Judge says Dakota pipeline protest suit unlikely to succeed

Dakota Access pipeline opponents involved in a violent clash with police in North Dakota in November are unlikely to succeed in a lawsuit alleging excessive force and civil rights violations, a federal judge said Tuesday.

U.S. District Judge Daniel Hovland didn't immediately rule on a motion filed Monday by law enforcement to dismiss the lawsuit, but he did deny an earlier request by pipeline opponents to bar police from using such things as chemical agents and water sprays as a means of dispersing crowds of protesters.

Hovland said protesters "are unlikely to succeed on the merits of their claims," which include that police used inappropriate force, injuring more than 200 protesters, and violated their civil rights. The judge said protesters were trespassing during the confrontation and that "no reasonable juror could conclude" that officers acted unreasonably.

"The rights of free speech and assembly do not mean, and have never meant, that everyone who chooses to protest against the Dakota Access pipeline may do so at any time, any place, and under any set of conditions they choose in total disregard of the law," Hovland said. "To allow that to occur would result in anarchy and an end to the rule of law in civilized society."

Rachel Lederman, lead attorney for the protesters, called Hovland's ruling "disturbing" and said she'll appeal.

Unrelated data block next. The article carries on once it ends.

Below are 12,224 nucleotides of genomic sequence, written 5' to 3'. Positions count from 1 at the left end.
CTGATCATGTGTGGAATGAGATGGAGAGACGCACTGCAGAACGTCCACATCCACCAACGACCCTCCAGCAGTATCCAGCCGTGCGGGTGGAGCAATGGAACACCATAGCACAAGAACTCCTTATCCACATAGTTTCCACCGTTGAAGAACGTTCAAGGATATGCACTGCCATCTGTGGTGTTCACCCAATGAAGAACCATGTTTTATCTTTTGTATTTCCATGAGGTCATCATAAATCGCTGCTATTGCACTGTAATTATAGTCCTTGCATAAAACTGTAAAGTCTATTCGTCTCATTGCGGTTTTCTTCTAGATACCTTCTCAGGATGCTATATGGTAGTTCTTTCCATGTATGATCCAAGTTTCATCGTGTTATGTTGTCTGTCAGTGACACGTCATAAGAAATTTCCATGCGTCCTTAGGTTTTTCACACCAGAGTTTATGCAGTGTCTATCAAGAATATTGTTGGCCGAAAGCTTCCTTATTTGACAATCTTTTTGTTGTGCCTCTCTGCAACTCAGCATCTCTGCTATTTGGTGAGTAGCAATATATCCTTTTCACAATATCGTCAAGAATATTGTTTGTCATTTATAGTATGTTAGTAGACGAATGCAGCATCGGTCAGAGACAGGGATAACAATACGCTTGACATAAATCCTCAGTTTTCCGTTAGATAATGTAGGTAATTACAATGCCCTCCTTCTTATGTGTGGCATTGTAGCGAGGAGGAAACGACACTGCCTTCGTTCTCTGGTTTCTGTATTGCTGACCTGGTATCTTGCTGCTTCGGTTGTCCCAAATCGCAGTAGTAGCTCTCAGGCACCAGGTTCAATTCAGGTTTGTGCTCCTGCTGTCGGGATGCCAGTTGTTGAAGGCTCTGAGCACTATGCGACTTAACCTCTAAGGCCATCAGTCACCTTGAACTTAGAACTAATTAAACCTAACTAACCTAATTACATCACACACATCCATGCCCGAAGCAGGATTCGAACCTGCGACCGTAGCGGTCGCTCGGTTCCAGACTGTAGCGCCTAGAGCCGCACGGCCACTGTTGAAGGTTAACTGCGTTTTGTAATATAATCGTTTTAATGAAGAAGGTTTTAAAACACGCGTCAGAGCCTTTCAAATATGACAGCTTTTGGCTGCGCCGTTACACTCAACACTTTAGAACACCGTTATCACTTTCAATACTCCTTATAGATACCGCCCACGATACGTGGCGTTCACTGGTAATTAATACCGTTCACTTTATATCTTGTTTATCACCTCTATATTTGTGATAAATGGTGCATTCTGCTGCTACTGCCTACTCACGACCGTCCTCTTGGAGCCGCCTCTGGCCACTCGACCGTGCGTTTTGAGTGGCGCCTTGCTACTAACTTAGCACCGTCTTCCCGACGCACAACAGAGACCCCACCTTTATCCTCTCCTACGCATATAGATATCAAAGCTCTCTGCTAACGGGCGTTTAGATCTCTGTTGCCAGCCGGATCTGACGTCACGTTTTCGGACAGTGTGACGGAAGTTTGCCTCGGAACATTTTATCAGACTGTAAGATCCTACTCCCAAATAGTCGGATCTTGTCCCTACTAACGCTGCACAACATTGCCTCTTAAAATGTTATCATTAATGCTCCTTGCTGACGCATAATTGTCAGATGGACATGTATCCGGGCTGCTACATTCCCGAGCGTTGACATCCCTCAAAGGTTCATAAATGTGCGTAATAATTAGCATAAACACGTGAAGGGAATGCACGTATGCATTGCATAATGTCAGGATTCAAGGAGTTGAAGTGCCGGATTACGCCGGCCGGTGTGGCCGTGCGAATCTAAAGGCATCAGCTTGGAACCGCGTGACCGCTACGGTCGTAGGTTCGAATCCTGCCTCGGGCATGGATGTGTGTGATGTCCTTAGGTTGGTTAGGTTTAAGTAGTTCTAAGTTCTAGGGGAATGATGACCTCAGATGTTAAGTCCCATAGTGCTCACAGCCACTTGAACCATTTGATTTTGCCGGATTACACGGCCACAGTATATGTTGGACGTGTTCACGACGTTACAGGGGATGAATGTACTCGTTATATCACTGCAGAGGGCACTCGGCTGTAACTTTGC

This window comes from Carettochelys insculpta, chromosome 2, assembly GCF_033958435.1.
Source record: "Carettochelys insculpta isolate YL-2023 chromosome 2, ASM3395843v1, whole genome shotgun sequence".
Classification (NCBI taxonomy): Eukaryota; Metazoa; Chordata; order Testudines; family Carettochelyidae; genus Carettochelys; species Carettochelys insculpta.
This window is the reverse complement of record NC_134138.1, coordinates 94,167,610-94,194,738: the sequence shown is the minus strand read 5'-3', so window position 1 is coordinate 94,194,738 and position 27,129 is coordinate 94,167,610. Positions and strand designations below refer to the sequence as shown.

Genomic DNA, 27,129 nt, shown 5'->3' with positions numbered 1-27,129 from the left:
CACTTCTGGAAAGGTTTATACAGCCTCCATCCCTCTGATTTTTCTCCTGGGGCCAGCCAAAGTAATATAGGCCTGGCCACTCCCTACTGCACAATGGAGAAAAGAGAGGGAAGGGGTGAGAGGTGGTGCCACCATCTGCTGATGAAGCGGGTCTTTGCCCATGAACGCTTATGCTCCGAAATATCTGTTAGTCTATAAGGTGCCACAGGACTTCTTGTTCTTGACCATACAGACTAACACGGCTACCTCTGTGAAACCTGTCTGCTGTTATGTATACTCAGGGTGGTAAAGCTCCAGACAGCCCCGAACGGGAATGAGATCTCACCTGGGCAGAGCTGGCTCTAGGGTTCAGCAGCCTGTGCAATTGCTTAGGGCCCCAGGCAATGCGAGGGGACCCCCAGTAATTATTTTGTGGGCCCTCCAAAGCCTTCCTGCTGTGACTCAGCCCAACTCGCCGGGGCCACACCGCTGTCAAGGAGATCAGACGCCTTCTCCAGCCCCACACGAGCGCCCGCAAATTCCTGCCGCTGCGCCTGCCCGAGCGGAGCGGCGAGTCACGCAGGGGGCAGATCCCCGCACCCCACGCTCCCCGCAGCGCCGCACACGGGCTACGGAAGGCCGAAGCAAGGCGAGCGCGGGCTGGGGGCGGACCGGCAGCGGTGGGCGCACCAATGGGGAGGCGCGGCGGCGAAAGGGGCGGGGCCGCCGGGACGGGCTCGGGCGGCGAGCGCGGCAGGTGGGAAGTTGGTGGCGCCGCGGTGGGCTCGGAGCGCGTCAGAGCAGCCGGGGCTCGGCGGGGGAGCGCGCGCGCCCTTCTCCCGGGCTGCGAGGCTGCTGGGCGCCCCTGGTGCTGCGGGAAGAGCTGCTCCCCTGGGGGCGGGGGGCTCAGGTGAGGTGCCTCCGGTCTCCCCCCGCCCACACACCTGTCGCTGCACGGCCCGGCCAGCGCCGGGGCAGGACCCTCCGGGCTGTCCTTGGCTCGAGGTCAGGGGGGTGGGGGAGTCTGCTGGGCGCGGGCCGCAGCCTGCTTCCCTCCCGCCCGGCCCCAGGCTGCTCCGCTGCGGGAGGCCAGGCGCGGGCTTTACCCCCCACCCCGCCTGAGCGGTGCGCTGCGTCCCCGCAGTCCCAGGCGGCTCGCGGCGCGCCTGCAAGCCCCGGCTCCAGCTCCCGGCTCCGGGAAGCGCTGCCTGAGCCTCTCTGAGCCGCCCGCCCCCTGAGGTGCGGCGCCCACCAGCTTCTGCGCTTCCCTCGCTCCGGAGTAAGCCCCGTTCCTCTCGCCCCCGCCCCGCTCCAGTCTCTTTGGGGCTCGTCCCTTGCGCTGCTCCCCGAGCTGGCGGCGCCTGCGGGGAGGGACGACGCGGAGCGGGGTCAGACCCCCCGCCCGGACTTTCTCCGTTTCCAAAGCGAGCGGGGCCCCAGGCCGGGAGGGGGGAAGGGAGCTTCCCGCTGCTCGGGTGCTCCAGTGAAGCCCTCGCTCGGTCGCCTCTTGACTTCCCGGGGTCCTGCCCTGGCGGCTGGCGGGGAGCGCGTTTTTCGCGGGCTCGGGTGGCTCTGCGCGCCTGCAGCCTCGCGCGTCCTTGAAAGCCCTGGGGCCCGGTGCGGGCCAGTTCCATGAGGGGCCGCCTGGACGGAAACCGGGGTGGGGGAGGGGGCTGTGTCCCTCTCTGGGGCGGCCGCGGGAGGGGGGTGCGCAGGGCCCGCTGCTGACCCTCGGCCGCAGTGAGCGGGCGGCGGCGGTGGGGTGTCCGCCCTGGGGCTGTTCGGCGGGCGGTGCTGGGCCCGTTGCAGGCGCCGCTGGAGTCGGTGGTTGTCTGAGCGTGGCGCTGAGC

"The judge indicates that he's formed opinions based on television and newspapers and pretty much disregards the large volume of evidence that the plaintiffs have presented," she said.

The Nov. 20-21 confrontation occurred at a blockaded bridge near the encampment where pipeline opponents have gathered in the hundreds and sometimes thousands since last summer, fighting a $3.8 billion project they believe could harm drinking water and Native American cultural sites. That's disputed by Energy Transfer Partners, the Texas-based developer of the four-state pipeline to move North Dakota oil 1,200 miles through South Dakota and Iowa to Illinois.

Law enforcement acknowledges using tear gas, pepper spray, rubber bullets, bean bag rounds and water sprays against protesters they say assaulted officers with rocks, burning logs, lug nuts, padlocks and frozen water bottles. Officers say they were heavily outnumbered by protesters and were being marked by lasers and spotlights, leading to fears they were being targeted by snipers. One officer was struck in the head by a thrown object and dazed.

"In addition to being concerned about the obvious risks to the physical safety of law enforcement on the scene if overrun, there was genuine concern about the potential need to resort to deadly force for the protection of law enforcement and emergency responders," the officers' attorneys said in asking that the case be dismissed.

Protesters are seeking unspecified money damages. They allege a wide range of injuries, including burns, broken bones, eye injuries, hypothermia, and wounds requiring stitches and staples. Among those injured was Sophia Wilansky, a 21-year-old New York woman who was hospitalized with a serious arm injury. Protesters maintain she was injured by a grenade thrown by police, while authorities say she was hurt by a small propane tank that protesters rigged to explode.


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